Studies have shown that EP cases mostly occur between the ages of 26–35 years.[11] In the study by Divyesh et al., 71.66% of cases were in the age group of 21–30 years.[12] In our study, the mean age of patients was 30.64±5.71 years, and 79.4% of patients were between 25–39 years old, and our results are consistent with the literature. The reason could be that in this age range, fertility is quite high and women use fewer contraceptive methods in this period. While some studies in the literature have shown that ectopic pregnancies are more common in multiparous women,[12,13] others have found that they are more common in primiparous women.[14,15] According to our results, the incidence of EP was higher in multigravid women. In our study, we found that 399 women had no living children. Choosing appropriate treatment for these women is important to optimize their future reproductive outcomes.
The most common risk factors in our study were previous abdominal surgery (37.8%) and previous miscarriage (28.6%). Similar to our study, there are also studies in the literature showing that previous miscarriages are among the most common risk factors for EP.[16,17] The rate of previous abdominal surgery has been reported to range from 12% to 42.6% on EP.[18,19] In other studies, the most common cause among risk factors was previous Cesarean delivery (31.5%).[6,20] In our study, in accordance with the literature, 30.3% of cases had a history of Cesarean delivery. Given these results, it is clear that the increased rate of Cesarean section in patients over the years contributes to the increase in ectopic pregnancies (especially pregnancies due to Cesarean scars).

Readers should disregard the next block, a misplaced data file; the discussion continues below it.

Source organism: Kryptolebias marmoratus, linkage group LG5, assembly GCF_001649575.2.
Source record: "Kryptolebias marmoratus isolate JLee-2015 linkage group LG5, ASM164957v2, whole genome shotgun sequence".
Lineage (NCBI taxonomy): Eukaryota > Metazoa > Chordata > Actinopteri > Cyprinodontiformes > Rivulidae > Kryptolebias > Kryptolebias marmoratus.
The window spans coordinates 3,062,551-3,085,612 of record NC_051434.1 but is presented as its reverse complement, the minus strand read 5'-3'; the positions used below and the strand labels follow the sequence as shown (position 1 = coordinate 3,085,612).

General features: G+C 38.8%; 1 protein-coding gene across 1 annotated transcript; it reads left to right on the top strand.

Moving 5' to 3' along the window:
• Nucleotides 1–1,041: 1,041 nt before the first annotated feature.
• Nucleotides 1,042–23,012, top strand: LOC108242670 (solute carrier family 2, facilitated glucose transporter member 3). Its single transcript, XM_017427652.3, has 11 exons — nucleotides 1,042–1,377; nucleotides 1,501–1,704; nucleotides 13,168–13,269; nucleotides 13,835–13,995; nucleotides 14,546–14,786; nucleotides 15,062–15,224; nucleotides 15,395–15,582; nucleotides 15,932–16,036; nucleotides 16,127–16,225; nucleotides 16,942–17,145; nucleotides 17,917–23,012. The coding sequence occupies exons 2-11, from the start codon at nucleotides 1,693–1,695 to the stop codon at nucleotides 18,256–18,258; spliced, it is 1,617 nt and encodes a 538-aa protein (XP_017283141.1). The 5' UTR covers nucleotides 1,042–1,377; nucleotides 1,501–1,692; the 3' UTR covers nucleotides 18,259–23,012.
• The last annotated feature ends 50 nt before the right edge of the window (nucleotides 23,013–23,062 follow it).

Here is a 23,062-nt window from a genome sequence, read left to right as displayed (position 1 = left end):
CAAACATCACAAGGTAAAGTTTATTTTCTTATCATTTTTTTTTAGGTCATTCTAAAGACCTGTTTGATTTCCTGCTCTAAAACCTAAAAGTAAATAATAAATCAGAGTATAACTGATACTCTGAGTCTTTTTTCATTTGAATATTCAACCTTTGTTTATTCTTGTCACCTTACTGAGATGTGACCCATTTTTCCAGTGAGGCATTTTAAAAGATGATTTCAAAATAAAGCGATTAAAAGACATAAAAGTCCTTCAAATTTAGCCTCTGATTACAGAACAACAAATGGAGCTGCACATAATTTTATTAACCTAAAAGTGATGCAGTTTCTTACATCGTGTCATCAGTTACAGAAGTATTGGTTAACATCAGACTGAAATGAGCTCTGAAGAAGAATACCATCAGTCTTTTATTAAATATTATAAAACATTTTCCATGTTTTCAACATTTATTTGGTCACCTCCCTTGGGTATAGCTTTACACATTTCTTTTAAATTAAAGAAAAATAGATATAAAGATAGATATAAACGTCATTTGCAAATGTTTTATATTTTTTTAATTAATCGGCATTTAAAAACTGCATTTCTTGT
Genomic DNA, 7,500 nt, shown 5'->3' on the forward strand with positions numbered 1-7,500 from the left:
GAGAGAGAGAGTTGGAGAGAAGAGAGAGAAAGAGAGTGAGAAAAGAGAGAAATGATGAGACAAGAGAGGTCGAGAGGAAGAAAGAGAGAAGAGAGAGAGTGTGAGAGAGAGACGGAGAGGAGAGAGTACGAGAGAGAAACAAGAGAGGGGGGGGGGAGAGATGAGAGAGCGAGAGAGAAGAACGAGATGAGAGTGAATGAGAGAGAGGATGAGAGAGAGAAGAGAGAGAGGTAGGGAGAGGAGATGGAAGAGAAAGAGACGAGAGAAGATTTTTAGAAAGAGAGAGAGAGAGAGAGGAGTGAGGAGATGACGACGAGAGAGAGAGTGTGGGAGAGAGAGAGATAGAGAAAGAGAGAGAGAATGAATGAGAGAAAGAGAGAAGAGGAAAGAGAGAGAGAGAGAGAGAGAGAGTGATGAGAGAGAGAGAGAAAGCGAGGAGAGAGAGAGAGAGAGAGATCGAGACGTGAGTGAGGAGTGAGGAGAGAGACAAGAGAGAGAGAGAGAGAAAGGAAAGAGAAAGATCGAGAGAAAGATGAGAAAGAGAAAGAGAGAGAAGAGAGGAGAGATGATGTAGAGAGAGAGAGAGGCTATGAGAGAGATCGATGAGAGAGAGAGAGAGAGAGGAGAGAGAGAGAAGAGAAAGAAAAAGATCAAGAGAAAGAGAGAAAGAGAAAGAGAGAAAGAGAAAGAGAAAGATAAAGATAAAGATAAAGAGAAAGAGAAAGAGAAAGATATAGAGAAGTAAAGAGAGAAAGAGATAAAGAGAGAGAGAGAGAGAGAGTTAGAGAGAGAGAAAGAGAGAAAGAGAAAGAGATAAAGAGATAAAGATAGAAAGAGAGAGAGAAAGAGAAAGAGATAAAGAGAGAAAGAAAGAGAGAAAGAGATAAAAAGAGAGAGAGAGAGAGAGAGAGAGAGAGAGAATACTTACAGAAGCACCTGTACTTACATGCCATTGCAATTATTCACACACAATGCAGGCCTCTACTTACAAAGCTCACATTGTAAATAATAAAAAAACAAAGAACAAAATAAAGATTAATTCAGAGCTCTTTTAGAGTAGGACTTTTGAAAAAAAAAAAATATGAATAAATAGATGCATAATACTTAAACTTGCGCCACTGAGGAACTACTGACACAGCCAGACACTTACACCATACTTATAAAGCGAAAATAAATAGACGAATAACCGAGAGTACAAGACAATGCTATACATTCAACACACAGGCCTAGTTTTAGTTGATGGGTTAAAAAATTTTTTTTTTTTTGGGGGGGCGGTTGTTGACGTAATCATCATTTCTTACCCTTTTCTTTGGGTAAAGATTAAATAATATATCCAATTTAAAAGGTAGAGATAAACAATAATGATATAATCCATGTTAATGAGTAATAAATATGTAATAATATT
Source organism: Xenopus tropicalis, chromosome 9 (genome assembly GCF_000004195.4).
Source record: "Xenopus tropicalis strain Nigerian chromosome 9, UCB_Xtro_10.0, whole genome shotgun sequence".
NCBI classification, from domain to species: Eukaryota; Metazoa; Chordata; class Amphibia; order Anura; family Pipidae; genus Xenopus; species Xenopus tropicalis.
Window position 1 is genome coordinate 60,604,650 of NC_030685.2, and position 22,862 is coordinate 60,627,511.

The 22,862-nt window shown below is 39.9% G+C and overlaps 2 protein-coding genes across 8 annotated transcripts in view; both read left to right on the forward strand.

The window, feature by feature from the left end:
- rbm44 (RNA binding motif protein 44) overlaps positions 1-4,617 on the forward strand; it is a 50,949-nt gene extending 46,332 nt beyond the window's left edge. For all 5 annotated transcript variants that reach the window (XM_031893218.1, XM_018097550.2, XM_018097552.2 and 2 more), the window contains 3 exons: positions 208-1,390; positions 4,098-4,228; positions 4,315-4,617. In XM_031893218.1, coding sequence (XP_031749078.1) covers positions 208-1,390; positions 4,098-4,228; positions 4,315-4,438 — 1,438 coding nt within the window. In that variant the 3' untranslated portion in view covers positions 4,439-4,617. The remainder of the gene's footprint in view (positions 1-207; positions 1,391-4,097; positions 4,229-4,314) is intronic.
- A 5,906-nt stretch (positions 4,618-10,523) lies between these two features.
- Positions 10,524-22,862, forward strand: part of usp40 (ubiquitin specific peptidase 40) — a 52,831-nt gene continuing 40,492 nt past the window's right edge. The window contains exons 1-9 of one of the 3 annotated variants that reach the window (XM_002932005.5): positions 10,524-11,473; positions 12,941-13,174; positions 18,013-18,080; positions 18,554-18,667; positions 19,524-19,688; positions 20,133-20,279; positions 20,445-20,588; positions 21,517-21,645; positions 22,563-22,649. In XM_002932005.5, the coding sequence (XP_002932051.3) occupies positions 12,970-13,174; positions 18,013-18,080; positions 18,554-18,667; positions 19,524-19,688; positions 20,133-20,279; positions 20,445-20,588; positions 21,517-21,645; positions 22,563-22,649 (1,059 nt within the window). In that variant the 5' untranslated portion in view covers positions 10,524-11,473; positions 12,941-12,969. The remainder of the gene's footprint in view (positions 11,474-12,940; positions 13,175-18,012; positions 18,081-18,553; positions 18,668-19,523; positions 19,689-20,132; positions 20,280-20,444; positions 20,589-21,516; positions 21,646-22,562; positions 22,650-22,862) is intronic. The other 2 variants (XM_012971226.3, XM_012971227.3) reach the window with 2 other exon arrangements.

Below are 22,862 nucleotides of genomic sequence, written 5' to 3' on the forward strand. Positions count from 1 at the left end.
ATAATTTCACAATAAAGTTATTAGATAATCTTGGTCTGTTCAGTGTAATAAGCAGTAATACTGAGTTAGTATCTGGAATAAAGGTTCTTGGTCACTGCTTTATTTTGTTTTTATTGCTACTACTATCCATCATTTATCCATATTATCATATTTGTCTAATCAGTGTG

Previous tubal surgery or previous ectopic pregnancy is the most important risk factor for EP.[21,22] In our study, 151 (12.2%) patients had a previous ectopic pregnancy. Our results show that traditional risk factors still play a crucial role in the occurrence of EP. While the symptom triad of vaginal bleeding, pelvic pain, and secondary amenorrhea in the first trimester may indicate an ectopic pregnancy, these symptoms may also occur in an intact intrauterine pregnancy or as a result of an early miscarriage.[23] In our study, the triad of secondary amenorrhea, vaginal bleeding, and abdominal pain was present in 116 (9.3%) cases. This is in agreement with the results of another study in which only 9% of patients were asymptomatic.[24]
A study conducted in Pakistan found that clinical features alone are useful for the diagnosis of ectopic pregnancy.[25] In our hospital, the diagnosis was established based on clinical findings in only 54 (4.3%) women with EP. However, ultrasonography was helpful for diagnosis in 1189 (95.7%) cases. The widespread use of ultrasound imaging in the last two decades has significantly changed the practice of obstetrics and gynecology.[26] Early diagnosis reduces the risk of tubal rupture and allows more conservative medical management.[27]